The General People’s Congress (GPC), the longtime ruling party set up by Saleh – who was killed in Yemen in December 2017 – had sided with the Houthis but is now divided. It is not expected to be officially invited, although some of its members would likely be part of any Houthi team.

Despite the lead role the coalition plays in the war, Saudi Arabia and the UAE would not technically be part of the talks. But even if these countries and other international forces, including Iran – which the UN says supports the Houthis with weaponry – weren’t officially in Sweden, they would still likely play an influential role via back channels.

Who is left out?

Who is not brought into the peace process may be just as important as who is at the table, analysts say.

That’s because Yemen’s war was never really between just two sides. After years of fighting, alliances have fractured and changed, while some areas of the country, like the provinces of Marib and Hadramaut, have begun local experiments in self-governance.

One powerful group expected to be left out of the talks is the southern secessionists, some of whom are represented by the Southern Transitional Council, who are nominally on the side of Hadi and the coalition but have their own interest in independence. Much of what the Yemenis refer to as the south is, confusingly, in the eastern part of the country.

The southerners hold major sway (and arms) in parts of Yemen, and Griffiths told the Security Council that “the just resolution of the southern issue should be achieved, in my view, during the transitional period,” meaning they wouldn’t be officially represented in Sweden. “There is unfinished business in the south of Yemen,” he added.

Rasha Jarhum, a southern activist who spoke at the Security Council on Friday on behalf of a group of women’s organisations, criticised the two-sided approach to talks, which has led to the “total exclusion of the southerners and their cause from the current peace framework and negotiations.”

She also issued a call for another group to be given more prominence: women. While women are now taking up a role in the negotiations – on an advisory group and Griffiths’ “gender team” – they need to be “present at the table and engaged in decision-making,” Jarhum said.

Nadwa al-Daswari, Yemen country director at CIVIC, an NGO that advocates for civilians in conflict, also voiced concern that the UN approach is wrongheaded. She said the country is far more divided even than it was at the start of the war.

“I think the UN-led negotiations process is kind of disconnected from the reality on the ground,” al-Daswari told IRIN. “It is trying to bring together the main conflict parties... and most of the country is not under the control of any of these parties, but instead is controlled by other local forces… Assuming there are political negotiations that end up with a settlement between the main conflict parties, how will that trickle down to the local level?”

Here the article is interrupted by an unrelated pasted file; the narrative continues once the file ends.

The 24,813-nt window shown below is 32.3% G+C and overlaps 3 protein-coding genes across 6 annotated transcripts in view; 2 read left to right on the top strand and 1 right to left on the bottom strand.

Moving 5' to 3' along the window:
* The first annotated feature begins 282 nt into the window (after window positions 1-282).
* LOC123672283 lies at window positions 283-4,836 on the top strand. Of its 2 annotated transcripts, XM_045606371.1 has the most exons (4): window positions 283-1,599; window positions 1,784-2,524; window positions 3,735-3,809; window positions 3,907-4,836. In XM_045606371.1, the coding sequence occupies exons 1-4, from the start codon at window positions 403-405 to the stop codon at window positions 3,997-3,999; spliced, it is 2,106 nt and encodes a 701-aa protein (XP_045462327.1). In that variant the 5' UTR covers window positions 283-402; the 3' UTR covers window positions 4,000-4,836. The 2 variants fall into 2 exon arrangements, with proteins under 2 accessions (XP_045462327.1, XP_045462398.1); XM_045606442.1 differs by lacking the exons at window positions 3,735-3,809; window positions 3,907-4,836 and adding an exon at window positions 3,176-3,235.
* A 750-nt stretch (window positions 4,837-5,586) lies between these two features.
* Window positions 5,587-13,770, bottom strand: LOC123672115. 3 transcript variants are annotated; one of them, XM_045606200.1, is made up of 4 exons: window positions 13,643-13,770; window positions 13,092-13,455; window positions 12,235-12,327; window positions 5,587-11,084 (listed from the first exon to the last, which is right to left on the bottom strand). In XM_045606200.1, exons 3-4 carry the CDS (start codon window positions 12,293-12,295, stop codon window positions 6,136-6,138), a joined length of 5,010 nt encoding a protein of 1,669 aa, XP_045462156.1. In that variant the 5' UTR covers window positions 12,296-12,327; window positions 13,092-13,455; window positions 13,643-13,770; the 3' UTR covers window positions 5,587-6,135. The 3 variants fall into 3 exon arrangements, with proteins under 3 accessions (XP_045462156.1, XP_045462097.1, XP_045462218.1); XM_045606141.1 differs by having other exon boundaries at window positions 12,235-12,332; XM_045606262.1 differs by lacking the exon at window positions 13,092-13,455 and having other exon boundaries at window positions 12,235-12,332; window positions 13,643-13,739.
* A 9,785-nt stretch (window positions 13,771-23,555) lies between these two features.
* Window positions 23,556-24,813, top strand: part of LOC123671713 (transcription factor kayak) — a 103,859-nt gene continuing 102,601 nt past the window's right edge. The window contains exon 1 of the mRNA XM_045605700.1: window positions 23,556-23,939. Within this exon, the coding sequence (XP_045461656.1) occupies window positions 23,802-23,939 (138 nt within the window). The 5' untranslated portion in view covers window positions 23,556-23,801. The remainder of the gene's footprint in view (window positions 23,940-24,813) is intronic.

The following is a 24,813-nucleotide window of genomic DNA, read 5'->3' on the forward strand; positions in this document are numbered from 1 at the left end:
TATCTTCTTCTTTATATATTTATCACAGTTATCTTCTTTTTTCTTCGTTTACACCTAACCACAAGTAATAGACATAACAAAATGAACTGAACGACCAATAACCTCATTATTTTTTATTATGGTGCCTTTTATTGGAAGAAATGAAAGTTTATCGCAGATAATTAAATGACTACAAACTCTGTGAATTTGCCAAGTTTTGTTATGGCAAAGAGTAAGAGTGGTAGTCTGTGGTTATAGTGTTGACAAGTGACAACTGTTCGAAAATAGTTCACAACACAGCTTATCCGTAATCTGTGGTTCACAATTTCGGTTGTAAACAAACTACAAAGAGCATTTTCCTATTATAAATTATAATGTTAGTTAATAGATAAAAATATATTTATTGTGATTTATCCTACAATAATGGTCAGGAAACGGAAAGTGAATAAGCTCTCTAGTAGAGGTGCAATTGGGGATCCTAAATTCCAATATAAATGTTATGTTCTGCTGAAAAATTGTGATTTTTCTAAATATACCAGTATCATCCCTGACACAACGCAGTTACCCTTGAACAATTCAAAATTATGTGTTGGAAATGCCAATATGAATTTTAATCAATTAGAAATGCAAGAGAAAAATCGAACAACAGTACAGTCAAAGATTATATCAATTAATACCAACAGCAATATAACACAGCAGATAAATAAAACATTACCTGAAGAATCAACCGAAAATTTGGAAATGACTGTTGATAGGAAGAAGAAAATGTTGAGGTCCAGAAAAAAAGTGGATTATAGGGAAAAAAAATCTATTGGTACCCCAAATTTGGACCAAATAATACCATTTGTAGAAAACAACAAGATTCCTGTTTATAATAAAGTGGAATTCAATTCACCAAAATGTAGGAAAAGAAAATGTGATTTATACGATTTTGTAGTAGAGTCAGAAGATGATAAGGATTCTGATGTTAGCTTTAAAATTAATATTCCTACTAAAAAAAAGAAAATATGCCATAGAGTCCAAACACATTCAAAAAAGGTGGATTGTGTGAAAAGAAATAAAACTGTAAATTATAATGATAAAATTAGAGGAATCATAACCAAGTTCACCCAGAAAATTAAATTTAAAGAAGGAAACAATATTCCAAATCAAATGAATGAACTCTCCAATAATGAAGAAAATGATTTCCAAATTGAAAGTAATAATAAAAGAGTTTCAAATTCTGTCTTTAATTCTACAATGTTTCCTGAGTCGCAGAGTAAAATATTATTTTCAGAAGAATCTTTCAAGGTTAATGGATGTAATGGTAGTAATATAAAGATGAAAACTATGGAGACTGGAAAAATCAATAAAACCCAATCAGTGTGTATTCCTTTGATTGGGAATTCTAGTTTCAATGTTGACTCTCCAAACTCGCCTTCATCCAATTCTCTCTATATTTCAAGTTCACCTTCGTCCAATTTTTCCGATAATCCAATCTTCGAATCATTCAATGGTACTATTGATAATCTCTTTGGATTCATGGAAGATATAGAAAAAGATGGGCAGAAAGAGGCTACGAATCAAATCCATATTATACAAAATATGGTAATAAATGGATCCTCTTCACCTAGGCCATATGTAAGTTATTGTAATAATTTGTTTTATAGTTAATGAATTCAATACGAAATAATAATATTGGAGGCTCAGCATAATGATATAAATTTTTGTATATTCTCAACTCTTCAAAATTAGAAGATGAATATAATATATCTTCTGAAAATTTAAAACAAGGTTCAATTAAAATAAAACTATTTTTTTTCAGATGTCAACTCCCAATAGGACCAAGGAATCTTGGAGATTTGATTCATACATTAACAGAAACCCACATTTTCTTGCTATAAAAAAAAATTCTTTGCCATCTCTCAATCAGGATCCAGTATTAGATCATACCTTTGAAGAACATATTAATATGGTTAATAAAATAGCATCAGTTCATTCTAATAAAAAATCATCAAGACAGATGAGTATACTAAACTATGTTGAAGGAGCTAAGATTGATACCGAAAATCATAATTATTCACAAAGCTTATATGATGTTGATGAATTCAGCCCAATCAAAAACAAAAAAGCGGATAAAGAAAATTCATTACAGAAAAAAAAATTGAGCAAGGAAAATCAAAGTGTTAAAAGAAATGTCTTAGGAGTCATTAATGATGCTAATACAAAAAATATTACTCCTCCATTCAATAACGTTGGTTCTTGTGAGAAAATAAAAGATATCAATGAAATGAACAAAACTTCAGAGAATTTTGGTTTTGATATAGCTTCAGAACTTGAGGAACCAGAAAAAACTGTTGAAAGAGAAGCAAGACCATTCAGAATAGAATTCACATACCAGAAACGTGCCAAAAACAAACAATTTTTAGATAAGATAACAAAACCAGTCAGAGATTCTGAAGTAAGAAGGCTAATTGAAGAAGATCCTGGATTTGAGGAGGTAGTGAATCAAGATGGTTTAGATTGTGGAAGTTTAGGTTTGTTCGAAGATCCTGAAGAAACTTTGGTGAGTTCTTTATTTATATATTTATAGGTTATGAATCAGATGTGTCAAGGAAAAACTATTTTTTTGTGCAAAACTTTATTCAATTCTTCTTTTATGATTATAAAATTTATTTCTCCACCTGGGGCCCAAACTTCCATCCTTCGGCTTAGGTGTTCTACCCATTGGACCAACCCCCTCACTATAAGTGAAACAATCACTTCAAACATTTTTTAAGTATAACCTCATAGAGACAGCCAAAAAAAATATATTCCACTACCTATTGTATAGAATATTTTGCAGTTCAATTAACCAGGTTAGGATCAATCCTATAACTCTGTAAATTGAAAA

Will the talks happen?

Griffiths finished his remarks to the Security Council with a caveat. “I think we are almost there,” he said. “We need to focus to make sure that nothing disrupts the path to that meeting.”

There have been disruptions before. A September attempt to convene in Geneva went nowhere when Houthi rebels didn’t show up.

The end of November then became the goal after a string of carefully choreographed statements in late October throwing support behind both a ceasefire and talks – from US Defence Secretary James Mattis, US Secretary of State Mike Pompeo, Griffiths himself, and then UK Foreign Secretary Jeremy Hunt.

The goal posts were later moved to the end of this year.

In addition to the rush of statements and the pause of fighting at Hodeidah, there are other signals that suggest there might just be a meeting of some sort in Sweden.

Last week, the UK said the Saudi-led coalition had agreed to allow the aerial evacuation of some Houthi fighters out of the country. An attempt to do the same before the failed September meeting flopped.

Griffiths also told the Security Council he was “about to conclude” an agreement between the parties on an exchange of prisoners and detainees. In peace talks parlance, that’s a “confidence-building measure”, and a sign that the parties are at least able to agree on something.

How might life improve for civilians?

For some observers, small wins are the best that can be hoped for.

“While striking a political settlement seems to be far-fetched at the moment, the UN envoy [Griffiths] can pressure the main conflict parties to take serious measures to reduce civilian harm,” said CIVIC’s al-Daswari.

“Opening Sana’a airport [closed to commercial flights for two years], halting attacks on populated areas, [an] exchange of prisoners, and refraining from disrupting humanitarian aid delivery are all good steps,” she suggested. “They might not end the war, but they will make Yemenis’ lives less difficult as they struggle to survive.” IRIN